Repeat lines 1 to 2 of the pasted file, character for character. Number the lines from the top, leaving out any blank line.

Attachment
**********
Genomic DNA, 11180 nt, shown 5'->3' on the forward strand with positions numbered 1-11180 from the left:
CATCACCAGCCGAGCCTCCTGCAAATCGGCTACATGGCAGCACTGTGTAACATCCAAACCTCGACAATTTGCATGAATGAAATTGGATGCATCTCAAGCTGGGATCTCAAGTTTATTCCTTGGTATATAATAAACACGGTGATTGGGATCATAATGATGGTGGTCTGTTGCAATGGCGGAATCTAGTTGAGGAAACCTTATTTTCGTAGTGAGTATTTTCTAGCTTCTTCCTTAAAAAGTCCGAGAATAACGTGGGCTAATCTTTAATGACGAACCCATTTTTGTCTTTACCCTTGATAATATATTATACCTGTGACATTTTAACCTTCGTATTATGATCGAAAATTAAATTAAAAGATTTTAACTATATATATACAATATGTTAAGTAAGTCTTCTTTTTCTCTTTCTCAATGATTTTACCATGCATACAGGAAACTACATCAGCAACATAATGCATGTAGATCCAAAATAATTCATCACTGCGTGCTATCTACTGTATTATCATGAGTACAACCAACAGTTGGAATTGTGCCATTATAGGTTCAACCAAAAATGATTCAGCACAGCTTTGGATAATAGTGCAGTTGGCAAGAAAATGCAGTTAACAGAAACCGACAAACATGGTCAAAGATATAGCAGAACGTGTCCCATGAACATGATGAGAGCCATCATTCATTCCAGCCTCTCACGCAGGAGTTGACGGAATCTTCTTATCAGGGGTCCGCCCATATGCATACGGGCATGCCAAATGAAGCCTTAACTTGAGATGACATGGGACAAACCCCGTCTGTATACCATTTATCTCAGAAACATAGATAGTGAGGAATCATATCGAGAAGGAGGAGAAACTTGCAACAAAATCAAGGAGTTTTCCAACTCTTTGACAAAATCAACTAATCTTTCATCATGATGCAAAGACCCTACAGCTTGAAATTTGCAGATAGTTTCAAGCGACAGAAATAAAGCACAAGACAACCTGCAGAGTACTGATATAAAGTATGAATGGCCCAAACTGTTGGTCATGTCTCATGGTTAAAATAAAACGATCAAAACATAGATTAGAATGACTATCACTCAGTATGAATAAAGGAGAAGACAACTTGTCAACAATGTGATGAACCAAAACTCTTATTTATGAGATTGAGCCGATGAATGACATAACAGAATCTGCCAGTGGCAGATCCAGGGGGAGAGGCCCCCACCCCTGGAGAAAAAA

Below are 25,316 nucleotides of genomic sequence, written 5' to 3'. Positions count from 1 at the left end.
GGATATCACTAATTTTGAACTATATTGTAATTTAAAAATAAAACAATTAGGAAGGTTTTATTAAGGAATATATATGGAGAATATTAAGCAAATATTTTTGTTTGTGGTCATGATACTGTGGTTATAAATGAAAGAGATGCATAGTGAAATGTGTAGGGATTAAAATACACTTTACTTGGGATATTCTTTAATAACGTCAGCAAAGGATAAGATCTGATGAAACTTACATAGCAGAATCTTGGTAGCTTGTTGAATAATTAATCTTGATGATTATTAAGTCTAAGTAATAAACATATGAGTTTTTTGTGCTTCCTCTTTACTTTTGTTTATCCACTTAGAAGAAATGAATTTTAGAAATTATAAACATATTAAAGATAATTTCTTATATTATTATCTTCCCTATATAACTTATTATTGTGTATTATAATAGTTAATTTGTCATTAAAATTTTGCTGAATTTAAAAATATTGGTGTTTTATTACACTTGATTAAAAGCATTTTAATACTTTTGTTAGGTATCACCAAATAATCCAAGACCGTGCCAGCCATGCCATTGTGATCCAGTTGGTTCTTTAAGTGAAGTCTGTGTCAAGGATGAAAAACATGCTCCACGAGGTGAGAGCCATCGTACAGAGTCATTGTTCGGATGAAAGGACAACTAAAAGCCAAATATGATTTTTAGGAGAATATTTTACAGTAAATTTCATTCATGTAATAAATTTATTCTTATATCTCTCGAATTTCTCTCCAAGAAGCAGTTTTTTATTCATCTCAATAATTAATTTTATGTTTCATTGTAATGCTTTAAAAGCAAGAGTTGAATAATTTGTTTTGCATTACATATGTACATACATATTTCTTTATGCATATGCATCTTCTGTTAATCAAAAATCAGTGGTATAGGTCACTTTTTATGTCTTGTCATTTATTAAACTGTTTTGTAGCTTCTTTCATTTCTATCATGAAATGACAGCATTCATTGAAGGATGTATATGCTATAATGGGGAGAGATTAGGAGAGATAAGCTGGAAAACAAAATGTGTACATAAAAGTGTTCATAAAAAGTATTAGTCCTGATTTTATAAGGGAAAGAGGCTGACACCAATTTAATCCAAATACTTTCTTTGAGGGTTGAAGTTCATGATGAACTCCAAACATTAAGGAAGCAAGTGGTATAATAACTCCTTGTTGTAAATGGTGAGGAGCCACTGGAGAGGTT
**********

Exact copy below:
Genomic DNA, 11180 nt, shown 5'->3' on the forward strand with positions numbered 1-11180 from the left:
CATCACCAGCCGAGCCTCCTGCAAATCGGCTACATGGCAGCACTGTGTAACATCCAAACCTCGACAATTTGCATGAATGAAATTGGATGCATCTCAAGCTGGGATCTCAAGTTTATTCCTTGGTATATAATAAACACGGTGATTGGGATCATAATGATGGTGGTCTGTTGCAATGGCGGAATCTAGTTGAGGAAACCTTATTTTCGTAGTGAGTATTTTCTAGCTTCTTCCTTAAAAAGTCCGAGAATAACGTGGGCTAATCTTTAATGACGAACCCATTTTTGTCTTTACCCTTGATAATATATTATACCTGTGACATTTTAACCTTCGTATTATGATCGAAAATTAAATTAAAAGATTTTAACTATATATATACAATATGTTAAGTAAGTCTTCTTTTTCTCTTTCTCAATGATTTTACCATGCATACAGGAAACTACATCAGCAACATAATGCATGTAGATCCAAAATAATTCATCACTGCGTGCTATCTACTGTATTATCATGAGTACAACCAACAGTTGGAATTGTGCCATTATAGGTTCAACCAAAAATGATTCAGCACAGCTTTGGATAATAGTGCAGTTGGCAAGAAAATGCAGTTAACAGAAACCGACAAACATGGTCAAAGATATAGCAGAACGTGTCCCATGAACATGATGAGAGCCATCATTCATTCCAGCCTCTCACGCAGGAGTTGACGGAATCTTCTTATCAGGGGTCCGCCCATATGCATACGGGCATGCCAAATGAAGCCTTAACTTGAGATGACATGGGACAAACCCCGTCTGTATACCATTTATCTCAGAAACATAGATAGTGAGGAATCATATCGAGAAGGAGGAGAAACTTGCAACAAAATCAAGGAGTTTTCCAACTCTTTGACAAAATCAACTAATCTTTCATCATGATGCAAAGACCCTACAGCTTGAAATTTGCAGATAGTTTCAAGCGACAGAAATAAAGCACAAGACAACCTGCAGAGTACTGATATAAAGTATGAATGGCCCAAACTGTTGGTCATGTCTCATGGTTAAAATAAAACGATCAAAACATAGATTAGAATGACTATCACTCAGTATGAATAAAGGAGAAGACAACTTGTCAACAATGTGATGAACCAAAACTCTTATTTATGAGATTGAGCCGATGAATGACATAACAGAATCTGCCAGTGGCAGATCCAGGGGGAGAGGCCCCCACCCCTGGAGAAAAAA